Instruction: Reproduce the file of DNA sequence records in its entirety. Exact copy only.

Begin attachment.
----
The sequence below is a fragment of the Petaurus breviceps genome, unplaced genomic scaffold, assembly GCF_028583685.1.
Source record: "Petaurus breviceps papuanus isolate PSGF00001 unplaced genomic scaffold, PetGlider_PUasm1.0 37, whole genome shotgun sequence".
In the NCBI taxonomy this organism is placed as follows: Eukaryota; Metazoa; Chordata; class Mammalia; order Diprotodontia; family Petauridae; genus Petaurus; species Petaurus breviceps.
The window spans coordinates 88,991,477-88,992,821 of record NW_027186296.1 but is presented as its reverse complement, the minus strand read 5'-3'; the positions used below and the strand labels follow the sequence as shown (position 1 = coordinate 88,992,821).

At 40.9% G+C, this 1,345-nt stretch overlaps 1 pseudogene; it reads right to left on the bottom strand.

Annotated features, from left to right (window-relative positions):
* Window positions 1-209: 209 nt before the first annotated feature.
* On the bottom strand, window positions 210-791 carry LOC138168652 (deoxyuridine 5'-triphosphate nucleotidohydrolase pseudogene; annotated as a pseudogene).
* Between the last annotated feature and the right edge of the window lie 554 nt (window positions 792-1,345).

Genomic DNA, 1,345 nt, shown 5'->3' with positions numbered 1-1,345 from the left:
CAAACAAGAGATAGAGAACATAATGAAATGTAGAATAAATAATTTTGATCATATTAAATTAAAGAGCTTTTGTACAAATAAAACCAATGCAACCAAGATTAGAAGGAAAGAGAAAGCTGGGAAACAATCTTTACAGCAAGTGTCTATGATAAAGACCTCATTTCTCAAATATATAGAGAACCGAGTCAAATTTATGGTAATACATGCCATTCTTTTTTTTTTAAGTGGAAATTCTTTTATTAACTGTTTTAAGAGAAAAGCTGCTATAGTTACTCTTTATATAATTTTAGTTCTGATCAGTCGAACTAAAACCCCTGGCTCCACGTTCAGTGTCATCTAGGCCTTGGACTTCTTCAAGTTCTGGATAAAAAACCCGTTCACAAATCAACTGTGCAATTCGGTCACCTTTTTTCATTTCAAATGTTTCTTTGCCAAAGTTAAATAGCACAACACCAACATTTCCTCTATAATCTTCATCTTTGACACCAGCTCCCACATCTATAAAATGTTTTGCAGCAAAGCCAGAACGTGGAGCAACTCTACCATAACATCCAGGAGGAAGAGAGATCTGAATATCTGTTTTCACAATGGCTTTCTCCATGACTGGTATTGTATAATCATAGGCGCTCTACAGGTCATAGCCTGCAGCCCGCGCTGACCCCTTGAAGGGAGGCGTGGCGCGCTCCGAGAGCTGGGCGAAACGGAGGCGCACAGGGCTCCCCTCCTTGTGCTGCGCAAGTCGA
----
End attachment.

The sequence below is a fragment of the Petaurus breviceps genome, unplaced genomic scaffold, assembly GCF_028583685.1.
Source record: "Petaurus breviceps papuanus isolate PSGF00001 unplaced genomic scaffold, PetGlider_PUasm1.0 37, whole genome shotgun sequence".
In the NCBI taxonomy this organism is placed as follows: Eukaryota; Metazoa; Chordata; class Mammalia; order Diprotodontia; family Petauridae; genus Petaurus; species Petaurus breviceps.
The window spans coordinates 88,991,477-88,992,821 of record NW_027186296.1 but is presented as its reverse complement, the minus strand read 5'-3'; the positions used below and the strand labels follow the sequence as shown (position 1 = coordinate 88,992,821).

At 40.9% G+C, this 1,345-nt stretch overlaps 1 pseudogene; it reads right to left on the bottom strand.

Annotated features, from left to right (window-relative positions):
* Window positions 1-209: 209 nt before the first annotated feature.
* On the bottom strand, window positions 210-791 carry LOC138168652 (deoxyuridine 5'-triphosphate nucleotidohydrolase pseudogene; annotated as a pseudogene).
* Between the last annotated feature and the right edge of the window lie 554 nt (window positions 792-1,345).

Genomic DNA, 1,345 nt, shown 5'->3' with positions numbered 1-1,345 from the left:
CAAACAAGAGATAGAGAACATAATGAAATGTAGAATAAATAATTTTGATCATATTAAATTAAAGAGCTTTTGTACAAATAAAACCAATGCAACCAAGATTAGAAGGAAAGAGAAAGCTGGGAAACAATCTTTACAGCAAGTGTCTATGATAAAGACCTCATTTCTCAAATATATAGAGAACCGAGTCAAATTTATGGTAATACATGCCATTCTTTTTTTTTTAAGTGGAAATTCTTTTATTAACTGTTTTAAGAGAAAAGCTGCTATAGTTACTCTTTATATAATTTTAGTTCTGATCAGTCGAACTAAAACCCCTGGCTCCACGTTCAGTGTCATCTAGGCCTTGGACTTCTTCAAGTTCTGGATAAAAAACCCGTTCACAAATCAACTGTGCAATTCGGTCACCTTTTTTCATTTCAAATGTTTCTTTGCCAAAGTTAAATAGCACAACACCAACATTTCCTCTATAATCTTCATCTTTGACACCAGCTCCCACATCTATAAAATGTTTTGCAGCAAAGCCAGAACGTGGAGCAACTCTACCATAACATCCAGGAGGAAGAGAGATCTGAATATCTGTTTTCACAATGGCTTTCTCCATGACTGGTATTGTATAATCATAGGCGCTCTACAGGTCATAGCCTGCAGCCCGCGCTGACCCCTTGAAGGGAGGCGTGGCGCGCTCCGAGAGCTGGGCGAAACGGAGGCGCACAGGGCTCCCCTCCTTGTGCTGCGCAAGTCGA